2 Edited by Ana Clara Silva and Aldeide Delgado, with editorial assistance by WOPHA Communications Intern and photographer Andrea Sofía R. Matos. Nominated for the 2021 Lucie Photo Book Prize as an Independent Category Finalist, luciefoundation.org/lucie-photo-book-prize/
3 Designed by Mỹ Linh Triệu Nguyễn of STUDIO LHOOQ, with guidance from WOPHA Creative Director and co-founder, artist Francisco Masó.
5 wophacongress.org/, “About the Organizer
6 Female in Focus Exhibition, Fast Forward: Women in Photography, https://fastforward.photography/opportunities/female-in-focus-3/
7 Along with Mane Adaro, Idurre Alonso, Alpesh Kantilal Patel, and Marie Vickles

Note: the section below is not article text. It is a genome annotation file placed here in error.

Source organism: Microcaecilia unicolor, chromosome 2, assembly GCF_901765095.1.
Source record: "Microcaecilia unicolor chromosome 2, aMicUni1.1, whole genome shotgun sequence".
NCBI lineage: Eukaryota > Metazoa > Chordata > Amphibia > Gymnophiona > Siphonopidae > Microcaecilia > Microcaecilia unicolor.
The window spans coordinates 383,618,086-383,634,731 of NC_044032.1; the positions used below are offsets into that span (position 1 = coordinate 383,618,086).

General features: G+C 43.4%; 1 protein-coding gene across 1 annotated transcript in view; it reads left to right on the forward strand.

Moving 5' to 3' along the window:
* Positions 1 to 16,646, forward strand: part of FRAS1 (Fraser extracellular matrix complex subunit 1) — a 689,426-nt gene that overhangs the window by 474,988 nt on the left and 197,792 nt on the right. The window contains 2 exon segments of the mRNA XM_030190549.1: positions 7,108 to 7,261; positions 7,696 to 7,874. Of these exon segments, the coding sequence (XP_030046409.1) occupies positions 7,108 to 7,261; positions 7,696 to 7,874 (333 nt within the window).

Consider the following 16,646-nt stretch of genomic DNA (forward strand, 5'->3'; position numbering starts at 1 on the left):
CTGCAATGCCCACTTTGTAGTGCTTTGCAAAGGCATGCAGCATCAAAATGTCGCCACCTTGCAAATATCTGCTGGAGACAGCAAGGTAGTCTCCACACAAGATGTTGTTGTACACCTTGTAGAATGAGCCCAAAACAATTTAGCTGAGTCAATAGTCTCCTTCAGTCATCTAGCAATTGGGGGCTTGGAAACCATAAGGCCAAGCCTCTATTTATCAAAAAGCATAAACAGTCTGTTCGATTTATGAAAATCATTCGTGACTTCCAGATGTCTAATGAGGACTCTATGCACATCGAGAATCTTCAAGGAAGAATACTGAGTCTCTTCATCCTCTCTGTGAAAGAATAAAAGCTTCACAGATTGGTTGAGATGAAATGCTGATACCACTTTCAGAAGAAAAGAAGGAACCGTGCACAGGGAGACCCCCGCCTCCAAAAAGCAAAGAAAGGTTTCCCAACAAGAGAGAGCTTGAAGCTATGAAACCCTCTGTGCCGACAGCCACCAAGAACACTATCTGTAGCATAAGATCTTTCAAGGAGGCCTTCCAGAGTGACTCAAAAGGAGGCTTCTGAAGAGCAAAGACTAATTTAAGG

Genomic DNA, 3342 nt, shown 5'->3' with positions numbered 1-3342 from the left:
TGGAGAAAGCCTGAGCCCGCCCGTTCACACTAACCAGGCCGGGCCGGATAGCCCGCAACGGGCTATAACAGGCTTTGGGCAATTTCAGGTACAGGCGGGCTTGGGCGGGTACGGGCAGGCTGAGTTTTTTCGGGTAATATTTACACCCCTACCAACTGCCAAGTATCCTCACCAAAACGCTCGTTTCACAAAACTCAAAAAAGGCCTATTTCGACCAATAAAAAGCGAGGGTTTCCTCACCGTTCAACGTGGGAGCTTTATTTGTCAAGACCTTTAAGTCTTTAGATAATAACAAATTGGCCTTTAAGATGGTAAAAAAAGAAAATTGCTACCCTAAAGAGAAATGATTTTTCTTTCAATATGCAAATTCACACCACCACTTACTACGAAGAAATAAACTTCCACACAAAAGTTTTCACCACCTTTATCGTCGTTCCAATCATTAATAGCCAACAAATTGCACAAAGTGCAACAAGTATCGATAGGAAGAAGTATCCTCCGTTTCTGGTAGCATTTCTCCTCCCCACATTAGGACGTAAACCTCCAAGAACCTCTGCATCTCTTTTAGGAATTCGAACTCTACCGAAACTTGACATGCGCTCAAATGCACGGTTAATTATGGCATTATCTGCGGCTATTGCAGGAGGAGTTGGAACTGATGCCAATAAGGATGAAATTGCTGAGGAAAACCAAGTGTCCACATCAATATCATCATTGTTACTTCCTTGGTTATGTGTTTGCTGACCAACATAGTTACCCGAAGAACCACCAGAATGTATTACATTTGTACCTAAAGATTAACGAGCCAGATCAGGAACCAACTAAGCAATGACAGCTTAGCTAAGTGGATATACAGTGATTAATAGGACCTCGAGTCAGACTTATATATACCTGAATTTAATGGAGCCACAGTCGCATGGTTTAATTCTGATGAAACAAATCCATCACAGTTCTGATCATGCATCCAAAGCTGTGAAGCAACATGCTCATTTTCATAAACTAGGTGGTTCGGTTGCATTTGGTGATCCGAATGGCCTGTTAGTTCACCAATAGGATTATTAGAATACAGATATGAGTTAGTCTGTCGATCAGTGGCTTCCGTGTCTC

8 “Maurice Berger, Curator Outspoken About Race, Is Dead at 63”, March 26, 2020. The New York Times. www.nytimes.com/2020/03/26/arts/maurice-berger-dead.html
9 Andrew Byrd, Denise Faxas, and the CSP Media Group
10 Solomon R. Guggenheim Foundation, Collection Online. ‘Ana Mendieta, Untitled: Silueta Series’. www.guggenheim.org/artwork/5221
11 Nereida Garcia Ferraz, a friend of Mendieta’s, directed the biographical documentary film Ana Mendieta: Fuego de Tierra, 1987. For a recent discussion on the film, see this interview of Garcia Ferraz and fellow director Kate Horsfield, published by the Met on October 20, 2021. metmuseum.org/perspectives/articles/2021/10/from-the-vaults-remembering-ana-mendieta
12 See Deborah Willis’ 2009 portrait of photographer Carrie Mae Weems gazing at herself in a hand mirror in a beauty shop, Carrie at Euro Salon, Eatonville.
This essay was published in partnership with Oolite Arts as part of a project to increase critical arts coverage in Miami-Dade County.